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The Daily Dispatch: January 30, 1862., [Electronic resource] 8 0 Browse Search
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Browsing named entities in The Daily Dispatch: January 30, 1862., [Electronic resource]. You can also browse the collection for Charles Cox or search for Charles Cox in all documents.

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ly subjugated. Arrival of deserters from the rebel army — interesting details of their escape.[from the Chicago Tribune, Jan. 22 Three young men, named Charles Cox, Jesse Gilbert, and W. J. Morrell, deserters from the Southern army, arrived at the Tremont House on Monday night, having been forwarded from Cairo to this city by Geo. W. Gage, Esq., and other citizens, who were cognizant of their condition. Cox, in company with Gilbert, Morrell, and a fourth party, named Gardner, who has remained in Cairo, are all strong Union men, who, prior to the breaking out of the war, had been engaged in various capacities at the South. Upon the commencement of men, were impressed into the rebel army. Gilbert, who had formerly been connected with Rice's equestrian establishment, was compelled to join a Louisiana regiment, Cox, who was a compositor in the office of that rampant organ of Secession, the Memphis Appeal, was offered his choice — to enlist in a Tennessee regiment, or be confin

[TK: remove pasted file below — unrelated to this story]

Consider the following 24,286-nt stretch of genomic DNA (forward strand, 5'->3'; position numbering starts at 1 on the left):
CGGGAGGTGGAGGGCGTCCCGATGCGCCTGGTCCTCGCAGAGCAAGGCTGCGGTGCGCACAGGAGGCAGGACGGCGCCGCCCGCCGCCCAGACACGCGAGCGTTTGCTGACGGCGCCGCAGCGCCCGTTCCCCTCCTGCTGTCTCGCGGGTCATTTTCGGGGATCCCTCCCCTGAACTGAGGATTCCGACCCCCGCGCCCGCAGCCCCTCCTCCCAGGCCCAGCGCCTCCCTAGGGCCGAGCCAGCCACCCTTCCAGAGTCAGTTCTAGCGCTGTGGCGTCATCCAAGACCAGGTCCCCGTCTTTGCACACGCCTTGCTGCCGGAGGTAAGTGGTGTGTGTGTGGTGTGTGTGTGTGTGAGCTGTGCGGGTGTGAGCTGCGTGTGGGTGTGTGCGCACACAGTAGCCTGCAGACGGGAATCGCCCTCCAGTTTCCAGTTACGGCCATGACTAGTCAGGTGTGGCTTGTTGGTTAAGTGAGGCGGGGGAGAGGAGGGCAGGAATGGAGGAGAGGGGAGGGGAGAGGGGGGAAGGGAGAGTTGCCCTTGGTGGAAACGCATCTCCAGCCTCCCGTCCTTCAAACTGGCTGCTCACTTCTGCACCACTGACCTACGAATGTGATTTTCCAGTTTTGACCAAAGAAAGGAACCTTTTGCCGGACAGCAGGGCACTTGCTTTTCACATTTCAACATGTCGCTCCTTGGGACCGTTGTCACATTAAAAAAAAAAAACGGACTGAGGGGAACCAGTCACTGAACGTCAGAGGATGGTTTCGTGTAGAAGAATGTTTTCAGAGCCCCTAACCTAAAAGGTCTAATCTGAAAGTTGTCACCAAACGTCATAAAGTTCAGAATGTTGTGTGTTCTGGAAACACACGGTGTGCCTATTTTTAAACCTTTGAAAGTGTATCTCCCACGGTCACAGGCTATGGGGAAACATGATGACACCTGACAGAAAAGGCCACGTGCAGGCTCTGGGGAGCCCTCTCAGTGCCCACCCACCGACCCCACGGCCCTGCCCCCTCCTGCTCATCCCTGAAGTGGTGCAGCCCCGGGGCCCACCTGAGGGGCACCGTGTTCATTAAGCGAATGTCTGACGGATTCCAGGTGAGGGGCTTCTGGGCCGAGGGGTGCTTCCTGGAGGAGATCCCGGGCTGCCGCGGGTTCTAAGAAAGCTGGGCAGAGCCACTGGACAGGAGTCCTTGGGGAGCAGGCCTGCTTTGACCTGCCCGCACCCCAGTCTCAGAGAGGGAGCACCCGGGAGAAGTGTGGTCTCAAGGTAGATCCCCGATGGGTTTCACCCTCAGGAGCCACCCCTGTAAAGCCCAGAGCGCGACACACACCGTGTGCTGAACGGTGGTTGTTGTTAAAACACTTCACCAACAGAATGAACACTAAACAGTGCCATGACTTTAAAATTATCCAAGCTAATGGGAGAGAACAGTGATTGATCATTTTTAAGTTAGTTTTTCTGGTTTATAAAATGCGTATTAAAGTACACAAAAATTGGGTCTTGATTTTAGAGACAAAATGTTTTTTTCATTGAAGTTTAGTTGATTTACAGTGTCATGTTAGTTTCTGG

Our Railroad Connections. The enemy are exerting themselves with immense vigor to destroy our leading lines of railway communication. Rosecranz and Cox spent the whole summer in trying to reach the Virginia and Tennessee Railroad at some point between Lynchburg and Wytheville. They were provided with all the troops and with every appointment they could wish, and they exerted themselves with a zeal worthy of better success in their important undertaking. But they were disappointed, baffled, and held back upon the Kanawha until winter came on to render their project utterly impracticable. For the present, that plan of approach is abandoned by the enemy, and our railroad enjoys safe, temporary protection in the rigors of winter. Their next plan of attack upon the same line of connection, farther West, was from the direction of Kentucky into East Tennessee, by means of the army of that nine-days' hero of unpronounceable name, Gen. Schœpff. This movement combined the double